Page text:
International Cooperation, Transnational Circulation

Escape, Evasion, and Resistance in France, 1940–1945

in French Politics, Culture & Society
Author: Valerie Deacon1
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The rescue of downed Anglo-American aircrews in France during the Second World War highlights the transnational nature of this kind of resistance. From their training to their evasion, flight crews themselves experienced the Second World War without traditional national borders. Moreover, their successful rescue in Occupied France depended on the ability of civilian helpers to think transnationally and to operate with little regard for the nation-state. This article focuses on evasion training, rescue, and postwar attempts to honor civilians for their assistance to highlight these themes of transnational resistance.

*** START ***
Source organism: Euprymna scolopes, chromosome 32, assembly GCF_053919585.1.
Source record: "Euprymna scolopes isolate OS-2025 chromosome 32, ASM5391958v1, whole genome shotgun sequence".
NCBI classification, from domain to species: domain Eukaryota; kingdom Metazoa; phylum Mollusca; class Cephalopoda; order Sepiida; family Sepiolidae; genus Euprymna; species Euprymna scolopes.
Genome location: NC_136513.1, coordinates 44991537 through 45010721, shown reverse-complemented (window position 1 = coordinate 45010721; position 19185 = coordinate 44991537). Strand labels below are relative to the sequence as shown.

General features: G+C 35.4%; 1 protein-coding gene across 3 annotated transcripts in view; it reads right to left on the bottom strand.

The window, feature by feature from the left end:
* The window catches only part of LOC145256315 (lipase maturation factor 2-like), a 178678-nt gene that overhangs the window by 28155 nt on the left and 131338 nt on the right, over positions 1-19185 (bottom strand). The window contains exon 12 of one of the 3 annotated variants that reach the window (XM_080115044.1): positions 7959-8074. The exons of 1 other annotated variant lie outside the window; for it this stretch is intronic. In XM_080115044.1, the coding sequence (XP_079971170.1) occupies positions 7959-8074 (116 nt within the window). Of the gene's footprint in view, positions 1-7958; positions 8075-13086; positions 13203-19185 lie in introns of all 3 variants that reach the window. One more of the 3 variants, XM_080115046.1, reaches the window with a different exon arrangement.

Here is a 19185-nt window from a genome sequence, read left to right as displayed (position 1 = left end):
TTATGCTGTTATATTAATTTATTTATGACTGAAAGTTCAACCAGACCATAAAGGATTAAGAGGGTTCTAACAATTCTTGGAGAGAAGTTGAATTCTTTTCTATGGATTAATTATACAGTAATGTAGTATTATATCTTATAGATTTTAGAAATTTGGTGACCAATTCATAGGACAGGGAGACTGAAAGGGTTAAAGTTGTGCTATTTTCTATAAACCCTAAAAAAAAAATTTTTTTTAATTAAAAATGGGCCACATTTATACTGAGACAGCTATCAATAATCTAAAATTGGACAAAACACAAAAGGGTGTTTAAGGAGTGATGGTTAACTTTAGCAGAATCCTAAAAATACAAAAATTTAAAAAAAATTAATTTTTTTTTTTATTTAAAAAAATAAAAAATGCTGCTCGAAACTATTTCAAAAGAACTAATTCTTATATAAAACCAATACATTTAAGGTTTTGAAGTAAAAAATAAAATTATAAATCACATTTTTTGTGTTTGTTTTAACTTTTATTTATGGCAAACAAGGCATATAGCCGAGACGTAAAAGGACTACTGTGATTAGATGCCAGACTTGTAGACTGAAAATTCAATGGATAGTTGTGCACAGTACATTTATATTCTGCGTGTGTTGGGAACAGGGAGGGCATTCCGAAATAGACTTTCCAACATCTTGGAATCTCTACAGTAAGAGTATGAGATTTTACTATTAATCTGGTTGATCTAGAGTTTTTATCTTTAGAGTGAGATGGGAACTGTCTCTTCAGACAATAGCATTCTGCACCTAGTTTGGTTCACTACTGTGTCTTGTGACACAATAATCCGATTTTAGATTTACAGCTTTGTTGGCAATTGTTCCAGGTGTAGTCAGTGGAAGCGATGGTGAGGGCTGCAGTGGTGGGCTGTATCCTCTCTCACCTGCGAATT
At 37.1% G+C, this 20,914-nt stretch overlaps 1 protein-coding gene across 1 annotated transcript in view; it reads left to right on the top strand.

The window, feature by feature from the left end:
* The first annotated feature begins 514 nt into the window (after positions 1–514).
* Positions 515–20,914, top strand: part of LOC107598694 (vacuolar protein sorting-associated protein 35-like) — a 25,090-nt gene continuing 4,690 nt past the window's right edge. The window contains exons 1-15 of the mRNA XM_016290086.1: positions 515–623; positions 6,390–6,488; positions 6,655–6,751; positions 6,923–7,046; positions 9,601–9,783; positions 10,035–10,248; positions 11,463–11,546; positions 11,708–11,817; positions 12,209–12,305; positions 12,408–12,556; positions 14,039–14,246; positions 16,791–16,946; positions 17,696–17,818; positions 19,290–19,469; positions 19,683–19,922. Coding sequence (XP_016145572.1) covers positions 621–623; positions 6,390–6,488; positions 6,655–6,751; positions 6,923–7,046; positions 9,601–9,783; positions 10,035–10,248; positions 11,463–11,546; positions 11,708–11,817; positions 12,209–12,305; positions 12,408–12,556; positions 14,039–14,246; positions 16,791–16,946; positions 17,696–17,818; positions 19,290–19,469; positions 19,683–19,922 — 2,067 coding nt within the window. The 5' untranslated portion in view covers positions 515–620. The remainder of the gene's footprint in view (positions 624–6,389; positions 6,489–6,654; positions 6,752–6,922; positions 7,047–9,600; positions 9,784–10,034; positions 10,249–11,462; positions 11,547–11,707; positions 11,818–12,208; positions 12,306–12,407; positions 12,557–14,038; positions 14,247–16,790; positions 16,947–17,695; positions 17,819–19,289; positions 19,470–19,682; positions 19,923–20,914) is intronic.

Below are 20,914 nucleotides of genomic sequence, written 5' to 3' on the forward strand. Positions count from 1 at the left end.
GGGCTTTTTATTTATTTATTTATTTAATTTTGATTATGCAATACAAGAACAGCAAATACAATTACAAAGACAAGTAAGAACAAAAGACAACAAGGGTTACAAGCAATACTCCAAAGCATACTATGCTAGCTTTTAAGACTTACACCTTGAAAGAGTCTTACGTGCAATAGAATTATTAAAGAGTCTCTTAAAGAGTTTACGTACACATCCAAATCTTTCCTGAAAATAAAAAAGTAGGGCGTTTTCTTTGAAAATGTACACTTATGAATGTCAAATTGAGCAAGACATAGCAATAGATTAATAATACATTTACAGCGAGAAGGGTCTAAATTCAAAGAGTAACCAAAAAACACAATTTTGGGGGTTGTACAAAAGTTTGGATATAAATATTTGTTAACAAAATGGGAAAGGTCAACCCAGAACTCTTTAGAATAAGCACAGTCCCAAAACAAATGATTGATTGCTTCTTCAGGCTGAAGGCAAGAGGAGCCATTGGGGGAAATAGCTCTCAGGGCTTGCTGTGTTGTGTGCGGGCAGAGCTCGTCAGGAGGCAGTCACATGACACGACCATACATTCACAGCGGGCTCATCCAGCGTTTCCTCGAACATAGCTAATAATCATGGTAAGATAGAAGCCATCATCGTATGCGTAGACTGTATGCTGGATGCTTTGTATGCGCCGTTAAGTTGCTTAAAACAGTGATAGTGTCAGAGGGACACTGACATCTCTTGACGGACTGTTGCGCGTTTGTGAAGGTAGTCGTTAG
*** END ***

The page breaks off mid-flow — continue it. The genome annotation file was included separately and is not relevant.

Contributor Notes

Valerie Deacon is a Visiting Clinical Assistant Professor at NYU Shanghai. Her first book, The Extreme Right in the French Resistance: Members of the Cagoule and Corvignolles in the Second World War, came out in 2016 with Louisiana State University Press. She has published numerous articles on gender and politics in the French resistance and is currently working on a project about civilian resistance and downed aircrews in France. Email:


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